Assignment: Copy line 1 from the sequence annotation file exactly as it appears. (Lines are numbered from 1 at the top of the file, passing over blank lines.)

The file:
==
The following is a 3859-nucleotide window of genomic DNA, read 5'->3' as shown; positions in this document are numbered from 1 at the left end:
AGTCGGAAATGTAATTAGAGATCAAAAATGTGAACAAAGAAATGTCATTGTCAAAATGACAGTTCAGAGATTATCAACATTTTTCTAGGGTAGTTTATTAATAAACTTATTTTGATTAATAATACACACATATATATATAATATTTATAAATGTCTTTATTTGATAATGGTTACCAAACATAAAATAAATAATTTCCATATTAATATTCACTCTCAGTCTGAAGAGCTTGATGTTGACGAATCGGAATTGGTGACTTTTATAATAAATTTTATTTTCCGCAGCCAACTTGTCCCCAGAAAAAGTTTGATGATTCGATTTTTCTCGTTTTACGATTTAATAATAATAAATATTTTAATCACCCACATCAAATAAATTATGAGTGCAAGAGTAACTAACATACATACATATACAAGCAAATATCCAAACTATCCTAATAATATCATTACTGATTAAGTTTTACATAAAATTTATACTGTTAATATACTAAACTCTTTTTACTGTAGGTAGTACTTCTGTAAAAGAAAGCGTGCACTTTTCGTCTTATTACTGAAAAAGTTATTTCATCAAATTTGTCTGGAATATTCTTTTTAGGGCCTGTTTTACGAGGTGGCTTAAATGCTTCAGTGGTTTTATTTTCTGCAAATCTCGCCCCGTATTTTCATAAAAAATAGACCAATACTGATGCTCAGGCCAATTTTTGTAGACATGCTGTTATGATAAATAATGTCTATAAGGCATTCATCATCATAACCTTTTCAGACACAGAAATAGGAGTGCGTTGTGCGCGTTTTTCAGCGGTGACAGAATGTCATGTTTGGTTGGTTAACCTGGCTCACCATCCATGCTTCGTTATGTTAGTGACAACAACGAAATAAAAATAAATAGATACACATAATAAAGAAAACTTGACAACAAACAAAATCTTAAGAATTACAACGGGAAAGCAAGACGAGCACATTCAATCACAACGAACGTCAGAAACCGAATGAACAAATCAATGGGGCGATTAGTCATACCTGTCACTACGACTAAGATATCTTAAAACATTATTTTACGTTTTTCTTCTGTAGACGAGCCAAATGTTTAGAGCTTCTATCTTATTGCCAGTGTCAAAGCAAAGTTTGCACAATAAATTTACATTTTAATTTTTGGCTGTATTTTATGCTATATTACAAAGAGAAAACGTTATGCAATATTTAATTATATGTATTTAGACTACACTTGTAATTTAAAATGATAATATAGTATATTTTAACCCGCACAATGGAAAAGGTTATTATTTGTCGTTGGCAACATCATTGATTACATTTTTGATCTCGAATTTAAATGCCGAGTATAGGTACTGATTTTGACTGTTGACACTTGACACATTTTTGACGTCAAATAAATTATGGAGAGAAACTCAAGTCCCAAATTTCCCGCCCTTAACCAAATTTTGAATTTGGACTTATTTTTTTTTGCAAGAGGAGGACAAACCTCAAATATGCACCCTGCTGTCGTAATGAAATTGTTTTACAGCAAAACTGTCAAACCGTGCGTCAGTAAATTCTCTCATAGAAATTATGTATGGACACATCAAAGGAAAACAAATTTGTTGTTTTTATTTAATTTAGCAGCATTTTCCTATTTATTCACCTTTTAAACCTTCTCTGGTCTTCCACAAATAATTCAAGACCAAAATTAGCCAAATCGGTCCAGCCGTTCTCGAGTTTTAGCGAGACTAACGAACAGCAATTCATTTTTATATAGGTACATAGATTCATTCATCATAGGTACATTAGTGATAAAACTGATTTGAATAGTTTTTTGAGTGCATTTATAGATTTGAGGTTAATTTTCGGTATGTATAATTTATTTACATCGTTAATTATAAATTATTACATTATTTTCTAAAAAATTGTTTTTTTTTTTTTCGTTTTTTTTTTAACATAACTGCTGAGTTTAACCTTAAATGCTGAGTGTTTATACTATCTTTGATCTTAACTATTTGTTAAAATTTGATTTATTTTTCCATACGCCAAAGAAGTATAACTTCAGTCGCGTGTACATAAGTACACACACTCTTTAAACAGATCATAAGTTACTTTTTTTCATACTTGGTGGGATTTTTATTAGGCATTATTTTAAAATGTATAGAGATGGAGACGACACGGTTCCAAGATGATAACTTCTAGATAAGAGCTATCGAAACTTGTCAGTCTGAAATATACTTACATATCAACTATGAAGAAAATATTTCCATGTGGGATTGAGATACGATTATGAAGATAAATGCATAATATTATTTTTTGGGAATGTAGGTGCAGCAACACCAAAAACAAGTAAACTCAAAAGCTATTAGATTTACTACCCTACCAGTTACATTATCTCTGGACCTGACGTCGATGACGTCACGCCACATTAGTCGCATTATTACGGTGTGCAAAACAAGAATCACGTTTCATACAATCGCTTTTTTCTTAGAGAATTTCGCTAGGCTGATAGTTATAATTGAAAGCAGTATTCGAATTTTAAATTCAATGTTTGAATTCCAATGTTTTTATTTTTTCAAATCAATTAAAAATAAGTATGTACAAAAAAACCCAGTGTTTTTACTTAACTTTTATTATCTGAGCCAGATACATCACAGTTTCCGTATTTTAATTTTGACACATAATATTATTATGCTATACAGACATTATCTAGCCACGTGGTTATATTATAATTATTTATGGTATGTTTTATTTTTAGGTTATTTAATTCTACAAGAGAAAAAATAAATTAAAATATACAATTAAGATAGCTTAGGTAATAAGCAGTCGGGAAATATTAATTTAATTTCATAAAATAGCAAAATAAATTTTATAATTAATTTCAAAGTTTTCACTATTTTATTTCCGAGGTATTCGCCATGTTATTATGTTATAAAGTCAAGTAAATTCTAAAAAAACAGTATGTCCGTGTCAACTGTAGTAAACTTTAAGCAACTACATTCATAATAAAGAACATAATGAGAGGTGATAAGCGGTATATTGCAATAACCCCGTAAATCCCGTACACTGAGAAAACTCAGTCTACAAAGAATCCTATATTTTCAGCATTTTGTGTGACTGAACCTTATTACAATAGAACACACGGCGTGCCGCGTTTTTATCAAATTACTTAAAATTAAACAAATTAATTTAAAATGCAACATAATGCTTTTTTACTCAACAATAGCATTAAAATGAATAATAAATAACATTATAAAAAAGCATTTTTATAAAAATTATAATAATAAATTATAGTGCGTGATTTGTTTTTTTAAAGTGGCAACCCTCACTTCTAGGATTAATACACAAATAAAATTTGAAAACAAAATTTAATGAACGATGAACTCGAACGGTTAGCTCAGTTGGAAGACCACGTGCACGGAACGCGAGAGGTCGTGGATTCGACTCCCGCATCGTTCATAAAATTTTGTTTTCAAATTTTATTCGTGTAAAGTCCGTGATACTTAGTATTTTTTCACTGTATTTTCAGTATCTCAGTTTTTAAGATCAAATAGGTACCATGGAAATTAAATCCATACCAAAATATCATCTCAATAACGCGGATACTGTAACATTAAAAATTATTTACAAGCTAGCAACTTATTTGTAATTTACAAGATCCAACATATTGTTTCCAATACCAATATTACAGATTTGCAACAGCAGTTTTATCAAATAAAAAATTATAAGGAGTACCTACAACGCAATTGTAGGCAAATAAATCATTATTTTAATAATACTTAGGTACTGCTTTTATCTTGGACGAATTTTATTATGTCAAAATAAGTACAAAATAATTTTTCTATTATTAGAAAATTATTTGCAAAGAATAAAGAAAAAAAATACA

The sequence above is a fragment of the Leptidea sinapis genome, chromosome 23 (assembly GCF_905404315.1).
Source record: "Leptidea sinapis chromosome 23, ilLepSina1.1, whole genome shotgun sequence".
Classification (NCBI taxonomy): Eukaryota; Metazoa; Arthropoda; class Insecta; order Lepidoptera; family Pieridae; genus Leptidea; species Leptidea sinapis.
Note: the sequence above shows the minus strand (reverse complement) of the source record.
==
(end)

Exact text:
The following is a 3859-nucleotide window of genomic DNA, read 5'->3' as shown; positions in this document are numbered from 1 at the left end: